What is CAR-T cell therapy?

CAR-T 19 is a treatment based on the use of the patient’s own cells to destroy leukaemic cells.

CAR T-cell therapy, like all forms of cancer immunotherapy, seeks to sharpen and strengthen the immune system’s inherent cancer-fighting powers. It involves treating patients with modified versions of their own immune system T cells ­– white blood cells that help protect the body from disease.

Extracting T cells from the patient (cells from the immune system) by apheresis, a technique which allows the separation of the components of the blood, obtaining a determined quantity of lymphocytes. These are subsequently modified so that they recognise and attack the tumour cells, and they are then transferred back to the patient’s body so that, after being reprogrammed, they can recognise, attack and destroy the cancer cells.

Both the leukaemias and lymphomas that are produced by an alteration or malignisation of the B cells, have in common that they express a protein or antigen on their surface, called CD-19. When a cancer occurs, the lymphocytes cannot recognise the antigen and, therefore, cannot attack or stop the replication of cancer cells. Thanks to genetic engineering, it is now possible to reprogram lymphocytes and introduce genetic information so that, on their surface, these cells express the chimeric receptor or CAR-T that will recognise the tumour antigen (CD19) and destroy the malignant cells.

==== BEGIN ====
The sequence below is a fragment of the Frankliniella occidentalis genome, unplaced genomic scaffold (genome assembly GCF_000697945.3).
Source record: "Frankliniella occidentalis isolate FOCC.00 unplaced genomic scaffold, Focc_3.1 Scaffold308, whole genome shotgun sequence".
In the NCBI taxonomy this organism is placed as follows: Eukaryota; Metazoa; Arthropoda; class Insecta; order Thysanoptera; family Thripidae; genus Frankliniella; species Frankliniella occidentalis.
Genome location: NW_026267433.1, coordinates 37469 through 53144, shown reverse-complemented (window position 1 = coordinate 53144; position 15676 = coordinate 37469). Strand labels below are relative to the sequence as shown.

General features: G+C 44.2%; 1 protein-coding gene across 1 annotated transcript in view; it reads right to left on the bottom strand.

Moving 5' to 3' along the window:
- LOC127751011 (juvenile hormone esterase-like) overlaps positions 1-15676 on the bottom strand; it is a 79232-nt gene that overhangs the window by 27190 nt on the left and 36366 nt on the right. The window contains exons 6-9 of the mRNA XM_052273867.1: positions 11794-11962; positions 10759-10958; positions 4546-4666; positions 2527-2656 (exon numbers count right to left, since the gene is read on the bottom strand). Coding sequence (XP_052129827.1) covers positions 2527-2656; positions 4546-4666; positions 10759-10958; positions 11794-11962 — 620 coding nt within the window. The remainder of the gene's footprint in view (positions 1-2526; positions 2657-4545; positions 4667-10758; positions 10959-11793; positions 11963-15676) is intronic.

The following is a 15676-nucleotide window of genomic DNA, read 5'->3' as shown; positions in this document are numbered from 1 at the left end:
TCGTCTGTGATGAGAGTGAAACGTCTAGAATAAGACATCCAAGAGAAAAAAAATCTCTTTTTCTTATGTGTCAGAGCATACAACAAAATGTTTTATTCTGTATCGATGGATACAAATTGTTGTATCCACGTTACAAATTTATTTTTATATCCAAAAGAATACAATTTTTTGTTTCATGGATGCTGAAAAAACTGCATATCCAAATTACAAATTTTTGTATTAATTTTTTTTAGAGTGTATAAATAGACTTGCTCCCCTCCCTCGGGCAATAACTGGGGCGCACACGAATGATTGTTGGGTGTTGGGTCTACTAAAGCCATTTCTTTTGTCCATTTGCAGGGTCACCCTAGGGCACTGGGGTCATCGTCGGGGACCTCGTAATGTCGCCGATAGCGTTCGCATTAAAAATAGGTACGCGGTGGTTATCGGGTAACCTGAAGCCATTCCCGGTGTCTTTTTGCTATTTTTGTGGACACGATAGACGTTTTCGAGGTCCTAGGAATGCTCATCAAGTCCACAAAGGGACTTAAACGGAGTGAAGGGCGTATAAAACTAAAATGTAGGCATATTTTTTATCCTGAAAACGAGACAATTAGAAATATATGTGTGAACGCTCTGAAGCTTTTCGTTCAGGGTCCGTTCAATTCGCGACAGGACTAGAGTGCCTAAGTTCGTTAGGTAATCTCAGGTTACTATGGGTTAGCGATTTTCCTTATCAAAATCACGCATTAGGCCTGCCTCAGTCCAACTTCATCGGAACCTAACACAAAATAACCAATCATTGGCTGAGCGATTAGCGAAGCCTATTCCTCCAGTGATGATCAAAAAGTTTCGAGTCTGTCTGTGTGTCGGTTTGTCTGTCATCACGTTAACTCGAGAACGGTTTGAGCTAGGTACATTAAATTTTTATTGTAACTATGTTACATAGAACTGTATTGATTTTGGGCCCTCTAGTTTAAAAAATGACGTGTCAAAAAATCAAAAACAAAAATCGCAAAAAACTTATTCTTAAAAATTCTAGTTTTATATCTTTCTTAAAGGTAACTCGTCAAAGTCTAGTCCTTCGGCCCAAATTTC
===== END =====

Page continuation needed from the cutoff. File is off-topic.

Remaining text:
This treatment has recently been authorised by the European Medicines Agency (EMA) and approved for healthcare use, so its use is now possible on prescription and not only in the framework of clinical trials.

During the patient’s hospital stay, white blood cells, including the T cells, are extracted by means of a collection system (leukapheresis). These cells are sent for modification and subsequent cryopreservation.
Cell reprogramming
The cells (T-lymphocytes) are genetically modified to recognise cancer cells, as well as other cells that express the specific antigen that is to be destroyed.

Modified T-cells are multiplied, frozen and, after passing a strict quality control process, sent to the hospital where the patient is.

Patient preparation
Prior chemotherapy is administered to the patient to prevent possible rejection of the organism and to allow CAR-T cells to graft and proliferate. The ultimate goal is to help the body accept the reprogrammed CAR-T cells.
The modified T-cells are administered by an intravenous infusion, similar to a transfusion.

Attack of the cells
If the treatment evolves as expected, once inside the patient’s blood, the concentrated infusion of CAR-T cells attacks the B cells and begins to eradicate cancer cells.


Monitoring and results
The results, already published in scientific journals, suggest that more than 80% of children and adolescents who have received this new therapy, have gone into remission in the first three months of treatment.

CAR-T cells: the convergence of three advanced therapies

CAR-T 19 combines three types of advanced therapy: cell therapy, immunotherapy and gene therapy. It is considered a cell therapy as it is not a drug, but a “live” medication that is infused into the patient. It is also an immunotherapy, as the cells from the child or the adolescent’s own immune system are those that are going to fight the cancer cells. And thirdly, it is a gene therapy (one of the first approved by the FDA) as the lymphocytes are genetically modified to fight the disease.


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